3. Financial cancer and ‘growth’
How do the activities of Universe Two affect the vast majority of us who live in Universe One? Guess what. The answer is really simple. The more resources Universe Two syphons out of Universe One, the poorer it gets — the more austere the lives of its citizens.
Take a look at this quote: “Money and banking proved not to be a form of alchemy, but the Achilles heel of capitalism — a point of weakness that threatens havoc on a scale that drains the life out of a capitalist economy”.
That’s not the scribbling of some loonie lefty extremist. It’s the verdict of Mervyn King, former Governor of the Bank of England, reflecting on his experiences during the great financial crisis of 2007–8.
A little bit of draining and syphoning won’t do too much harm. But what I now need to convince you of is the scale of what is happening and the natureof the process. Cancers take off when a cell sloughs off the normal mechanisms and constraints that channel its energy into functions that support the body as a whole, to focus instead on a new purpose of unconstrained growth. Growth for its own sake.
That’s what we’re now suffering with Universe Two. A financial cancer has taken hold and it is draining the life out of the body that hosts it, Universe One. What’s worse, for the past 40 years economic makers have deliberately fostered and promoted this financial cancer — praising it for being an engine of wealth creation because is represented ‘growth’ (money making).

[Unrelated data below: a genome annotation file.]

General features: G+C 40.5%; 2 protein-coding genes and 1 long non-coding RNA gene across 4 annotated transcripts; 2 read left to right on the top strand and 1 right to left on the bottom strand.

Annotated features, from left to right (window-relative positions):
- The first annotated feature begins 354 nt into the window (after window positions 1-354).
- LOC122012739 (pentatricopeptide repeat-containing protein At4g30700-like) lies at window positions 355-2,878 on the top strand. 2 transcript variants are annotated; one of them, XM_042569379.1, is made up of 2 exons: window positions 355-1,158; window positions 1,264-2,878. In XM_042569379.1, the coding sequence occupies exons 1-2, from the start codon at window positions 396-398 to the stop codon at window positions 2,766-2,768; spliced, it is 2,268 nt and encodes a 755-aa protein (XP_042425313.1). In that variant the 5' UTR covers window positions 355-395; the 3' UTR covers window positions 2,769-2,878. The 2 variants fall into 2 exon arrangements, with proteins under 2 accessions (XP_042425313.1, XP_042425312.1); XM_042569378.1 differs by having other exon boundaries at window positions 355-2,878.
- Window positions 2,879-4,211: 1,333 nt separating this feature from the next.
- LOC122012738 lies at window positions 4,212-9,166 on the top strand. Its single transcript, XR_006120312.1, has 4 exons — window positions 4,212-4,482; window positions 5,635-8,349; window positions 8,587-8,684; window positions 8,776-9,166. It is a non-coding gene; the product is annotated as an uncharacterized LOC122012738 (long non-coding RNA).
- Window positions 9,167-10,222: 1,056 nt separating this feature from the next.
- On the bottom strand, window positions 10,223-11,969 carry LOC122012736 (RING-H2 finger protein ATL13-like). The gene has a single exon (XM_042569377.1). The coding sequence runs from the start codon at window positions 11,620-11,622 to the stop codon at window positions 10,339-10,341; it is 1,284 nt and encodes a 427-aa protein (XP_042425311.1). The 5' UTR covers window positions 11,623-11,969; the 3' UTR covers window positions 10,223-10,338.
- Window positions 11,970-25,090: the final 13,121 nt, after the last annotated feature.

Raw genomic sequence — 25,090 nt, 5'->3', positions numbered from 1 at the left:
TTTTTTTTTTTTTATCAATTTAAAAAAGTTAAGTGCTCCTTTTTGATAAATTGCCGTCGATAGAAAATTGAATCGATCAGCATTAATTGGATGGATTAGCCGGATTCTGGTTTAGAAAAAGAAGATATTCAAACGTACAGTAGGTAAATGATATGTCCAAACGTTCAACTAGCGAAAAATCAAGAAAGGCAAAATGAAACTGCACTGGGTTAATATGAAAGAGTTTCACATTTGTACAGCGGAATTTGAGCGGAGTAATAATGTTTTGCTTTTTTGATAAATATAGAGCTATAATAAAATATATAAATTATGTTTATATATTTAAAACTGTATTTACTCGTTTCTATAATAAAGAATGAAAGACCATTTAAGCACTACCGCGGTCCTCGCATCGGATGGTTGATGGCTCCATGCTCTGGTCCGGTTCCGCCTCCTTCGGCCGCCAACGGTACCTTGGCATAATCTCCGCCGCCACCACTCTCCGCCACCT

And oh my gosh, look at how it has grown!
Banks create money out of thin air by lending it. The more they lend, the more money they can make on this lending. So banks always want to lend more, and over the past decades policy makers and regulators have set them ‘free’ to do so. As a result, lending and debt keeps growing and growing.
In the 1950s, in advanced economies total private domestic credit equalled 40% of GDP. By 2010 it was 160% of GDP. Total global debt was 240% of global total GDP at the turn of the century. Now it’s over 335%.
In the 1950s, in the US, total debt (including government, companies, households and financial institutions was equivalent of 70–80% of GDP. Of this debt, financial institutions accounted for little more than 1%. By 2007, total debt had reached nearly 300% of GDP. And debt taken on by financial institutions, mainly to fund financial market trading, accounted for a third of this sum, — around 100% of GDP.
I’ll say that again. The amount of money borrowed by financial institutions to fund their money conjuring activities is now as big as the economy itself.
You might have thought that the great financial crisis of 2007 might have reduced the appetite for debt. But far from it. There has been a 50 per cent surge in worldwide debt since the Crash. Government debt has risen 77% (partly to pay for the costs of bailing out the banks). Corporate debt is up too, by 51%.